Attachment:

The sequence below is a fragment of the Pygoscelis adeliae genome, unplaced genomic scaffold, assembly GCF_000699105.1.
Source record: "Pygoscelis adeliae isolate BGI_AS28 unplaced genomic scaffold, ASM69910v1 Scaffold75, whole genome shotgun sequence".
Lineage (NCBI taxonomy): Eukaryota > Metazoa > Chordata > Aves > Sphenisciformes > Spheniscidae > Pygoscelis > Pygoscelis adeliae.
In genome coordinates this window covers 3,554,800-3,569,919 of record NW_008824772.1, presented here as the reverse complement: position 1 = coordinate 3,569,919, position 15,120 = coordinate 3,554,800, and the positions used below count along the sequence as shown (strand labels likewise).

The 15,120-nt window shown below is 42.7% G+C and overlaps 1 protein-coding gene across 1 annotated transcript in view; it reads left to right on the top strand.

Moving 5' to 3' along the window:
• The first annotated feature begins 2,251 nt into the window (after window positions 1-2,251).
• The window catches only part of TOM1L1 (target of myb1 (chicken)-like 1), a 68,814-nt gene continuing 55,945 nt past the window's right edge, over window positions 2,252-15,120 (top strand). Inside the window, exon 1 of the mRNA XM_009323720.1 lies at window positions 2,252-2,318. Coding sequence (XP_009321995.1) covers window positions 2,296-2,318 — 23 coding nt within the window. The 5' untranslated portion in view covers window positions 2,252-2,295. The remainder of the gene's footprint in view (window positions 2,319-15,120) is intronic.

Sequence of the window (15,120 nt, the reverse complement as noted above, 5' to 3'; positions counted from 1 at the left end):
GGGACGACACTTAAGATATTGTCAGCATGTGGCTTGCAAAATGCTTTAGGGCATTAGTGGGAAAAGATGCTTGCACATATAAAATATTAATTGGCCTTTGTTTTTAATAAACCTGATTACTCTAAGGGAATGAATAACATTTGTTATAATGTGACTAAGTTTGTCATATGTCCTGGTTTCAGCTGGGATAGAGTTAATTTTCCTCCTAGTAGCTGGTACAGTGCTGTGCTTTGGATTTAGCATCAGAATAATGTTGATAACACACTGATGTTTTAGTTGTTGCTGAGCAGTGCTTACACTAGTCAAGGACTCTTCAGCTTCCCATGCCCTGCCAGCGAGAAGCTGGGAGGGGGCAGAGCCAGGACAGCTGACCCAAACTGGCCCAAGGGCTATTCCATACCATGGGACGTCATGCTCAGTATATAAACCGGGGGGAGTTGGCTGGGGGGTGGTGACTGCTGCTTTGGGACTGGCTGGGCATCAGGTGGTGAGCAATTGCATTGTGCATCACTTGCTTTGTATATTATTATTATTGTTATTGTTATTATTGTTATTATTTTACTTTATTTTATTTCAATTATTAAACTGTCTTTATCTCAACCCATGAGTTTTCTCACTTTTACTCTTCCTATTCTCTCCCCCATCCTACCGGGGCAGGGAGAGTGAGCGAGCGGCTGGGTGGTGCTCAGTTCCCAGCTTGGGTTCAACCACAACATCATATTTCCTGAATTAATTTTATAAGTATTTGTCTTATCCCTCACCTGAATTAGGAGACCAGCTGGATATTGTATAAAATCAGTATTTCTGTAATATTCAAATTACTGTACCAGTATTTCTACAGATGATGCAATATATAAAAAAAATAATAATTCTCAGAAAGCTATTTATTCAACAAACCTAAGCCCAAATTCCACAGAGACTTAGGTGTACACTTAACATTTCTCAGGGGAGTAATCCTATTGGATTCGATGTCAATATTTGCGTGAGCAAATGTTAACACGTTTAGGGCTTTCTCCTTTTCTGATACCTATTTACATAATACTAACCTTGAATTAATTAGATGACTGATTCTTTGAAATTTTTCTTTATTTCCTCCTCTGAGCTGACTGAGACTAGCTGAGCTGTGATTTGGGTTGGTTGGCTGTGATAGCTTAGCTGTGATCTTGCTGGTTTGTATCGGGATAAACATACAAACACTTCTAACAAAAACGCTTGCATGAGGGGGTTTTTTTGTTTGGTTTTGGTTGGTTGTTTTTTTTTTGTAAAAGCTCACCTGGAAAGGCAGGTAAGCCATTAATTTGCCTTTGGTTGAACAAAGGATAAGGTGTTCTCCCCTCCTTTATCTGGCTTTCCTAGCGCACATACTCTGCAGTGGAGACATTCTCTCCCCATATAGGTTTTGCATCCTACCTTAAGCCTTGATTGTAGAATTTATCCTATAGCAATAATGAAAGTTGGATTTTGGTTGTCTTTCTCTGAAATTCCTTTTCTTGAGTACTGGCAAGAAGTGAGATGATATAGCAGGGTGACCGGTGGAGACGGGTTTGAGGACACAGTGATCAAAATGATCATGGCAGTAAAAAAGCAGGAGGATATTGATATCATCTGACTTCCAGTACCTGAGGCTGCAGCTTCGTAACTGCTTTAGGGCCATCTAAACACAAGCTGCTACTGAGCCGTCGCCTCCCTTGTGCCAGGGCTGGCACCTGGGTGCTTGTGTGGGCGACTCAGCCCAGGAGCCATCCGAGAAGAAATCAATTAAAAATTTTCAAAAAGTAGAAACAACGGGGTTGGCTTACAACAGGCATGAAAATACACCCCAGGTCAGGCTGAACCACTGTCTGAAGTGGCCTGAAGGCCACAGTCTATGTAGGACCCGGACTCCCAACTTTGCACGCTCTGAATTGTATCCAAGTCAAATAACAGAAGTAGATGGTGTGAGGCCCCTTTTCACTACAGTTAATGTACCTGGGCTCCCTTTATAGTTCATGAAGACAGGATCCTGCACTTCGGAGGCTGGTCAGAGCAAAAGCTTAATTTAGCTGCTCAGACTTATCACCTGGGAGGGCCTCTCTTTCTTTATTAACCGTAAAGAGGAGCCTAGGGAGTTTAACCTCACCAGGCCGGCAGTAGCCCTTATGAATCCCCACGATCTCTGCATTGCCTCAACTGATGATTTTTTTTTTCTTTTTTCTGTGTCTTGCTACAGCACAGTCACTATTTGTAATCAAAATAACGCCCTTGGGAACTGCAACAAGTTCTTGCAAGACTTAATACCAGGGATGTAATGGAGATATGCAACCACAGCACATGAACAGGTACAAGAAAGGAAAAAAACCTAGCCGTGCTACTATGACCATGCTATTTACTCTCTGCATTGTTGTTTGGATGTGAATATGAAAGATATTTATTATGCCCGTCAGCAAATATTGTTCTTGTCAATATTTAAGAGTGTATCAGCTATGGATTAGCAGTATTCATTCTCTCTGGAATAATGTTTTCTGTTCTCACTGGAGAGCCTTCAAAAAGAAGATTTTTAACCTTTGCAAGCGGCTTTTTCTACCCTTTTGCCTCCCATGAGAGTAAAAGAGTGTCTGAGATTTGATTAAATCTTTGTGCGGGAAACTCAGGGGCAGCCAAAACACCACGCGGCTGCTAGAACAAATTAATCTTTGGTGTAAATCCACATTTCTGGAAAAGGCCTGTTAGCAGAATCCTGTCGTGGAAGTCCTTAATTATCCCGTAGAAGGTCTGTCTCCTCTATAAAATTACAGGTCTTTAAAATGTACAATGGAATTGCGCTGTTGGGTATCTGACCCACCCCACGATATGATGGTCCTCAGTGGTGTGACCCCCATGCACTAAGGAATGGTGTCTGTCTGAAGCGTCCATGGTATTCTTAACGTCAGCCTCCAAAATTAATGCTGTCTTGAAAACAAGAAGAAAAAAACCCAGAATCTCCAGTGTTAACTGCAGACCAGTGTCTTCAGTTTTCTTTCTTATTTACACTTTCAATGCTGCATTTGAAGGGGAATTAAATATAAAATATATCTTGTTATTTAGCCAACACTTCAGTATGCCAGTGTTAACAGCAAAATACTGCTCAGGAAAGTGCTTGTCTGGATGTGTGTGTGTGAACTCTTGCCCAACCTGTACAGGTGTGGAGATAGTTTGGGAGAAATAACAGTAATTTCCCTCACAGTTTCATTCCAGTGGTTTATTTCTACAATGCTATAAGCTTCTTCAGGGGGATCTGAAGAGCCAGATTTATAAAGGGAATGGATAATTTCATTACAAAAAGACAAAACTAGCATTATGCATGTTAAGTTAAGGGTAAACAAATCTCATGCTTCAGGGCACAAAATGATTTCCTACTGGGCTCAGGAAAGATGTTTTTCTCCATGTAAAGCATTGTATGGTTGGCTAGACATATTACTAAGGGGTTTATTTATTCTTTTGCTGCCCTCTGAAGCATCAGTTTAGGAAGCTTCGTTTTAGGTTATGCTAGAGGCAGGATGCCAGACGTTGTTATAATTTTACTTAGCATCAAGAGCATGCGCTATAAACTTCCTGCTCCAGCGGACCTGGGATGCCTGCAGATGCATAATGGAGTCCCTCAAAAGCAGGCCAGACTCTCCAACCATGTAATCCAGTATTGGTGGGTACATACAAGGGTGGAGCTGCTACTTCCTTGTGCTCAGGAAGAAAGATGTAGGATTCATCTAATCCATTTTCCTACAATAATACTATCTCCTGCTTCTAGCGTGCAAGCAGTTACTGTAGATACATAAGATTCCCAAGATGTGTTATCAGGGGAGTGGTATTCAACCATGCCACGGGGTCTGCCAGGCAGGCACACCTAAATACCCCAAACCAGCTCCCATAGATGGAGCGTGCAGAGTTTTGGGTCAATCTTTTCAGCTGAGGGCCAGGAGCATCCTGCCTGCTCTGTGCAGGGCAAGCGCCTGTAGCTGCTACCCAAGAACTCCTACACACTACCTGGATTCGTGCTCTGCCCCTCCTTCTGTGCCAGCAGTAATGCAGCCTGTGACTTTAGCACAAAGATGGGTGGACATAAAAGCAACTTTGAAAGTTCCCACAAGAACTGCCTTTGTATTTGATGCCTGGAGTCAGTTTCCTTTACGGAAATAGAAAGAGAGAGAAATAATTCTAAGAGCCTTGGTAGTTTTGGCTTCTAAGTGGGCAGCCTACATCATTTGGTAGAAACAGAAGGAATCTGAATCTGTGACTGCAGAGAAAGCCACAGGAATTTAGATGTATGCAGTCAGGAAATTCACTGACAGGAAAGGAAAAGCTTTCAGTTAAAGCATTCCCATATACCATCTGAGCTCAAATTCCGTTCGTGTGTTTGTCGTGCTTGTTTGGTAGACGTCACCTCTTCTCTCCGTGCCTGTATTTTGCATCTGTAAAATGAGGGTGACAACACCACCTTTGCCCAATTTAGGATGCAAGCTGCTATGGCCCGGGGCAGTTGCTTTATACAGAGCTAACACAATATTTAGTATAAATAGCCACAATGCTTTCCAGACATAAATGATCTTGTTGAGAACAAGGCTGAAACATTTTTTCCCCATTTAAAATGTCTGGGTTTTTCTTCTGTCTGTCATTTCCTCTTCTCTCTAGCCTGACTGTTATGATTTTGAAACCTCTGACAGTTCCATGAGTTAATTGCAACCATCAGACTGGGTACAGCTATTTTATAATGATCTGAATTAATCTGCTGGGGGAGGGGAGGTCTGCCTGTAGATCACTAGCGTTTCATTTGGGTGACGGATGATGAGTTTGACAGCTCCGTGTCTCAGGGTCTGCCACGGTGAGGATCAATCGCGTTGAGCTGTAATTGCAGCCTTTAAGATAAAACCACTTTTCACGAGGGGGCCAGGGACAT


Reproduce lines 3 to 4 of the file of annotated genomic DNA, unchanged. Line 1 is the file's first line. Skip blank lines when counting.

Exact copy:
Lineage (NCBI taxonomy): Eukaryota > Metazoa > Chordata > Aves > Sphenisciformes > Spheniscidae > Pygoscelis > Pygoscelis adeliae.
In genome coordinates this window covers 3,554,800-3,569,919 of record NW_008824772.1, presented here as the reverse complement: position 1 = coordinate 3,569,919, position 15,120 = coordinate 3,554,800, and the positions used below count along the sequence as shown (strand labels likewise).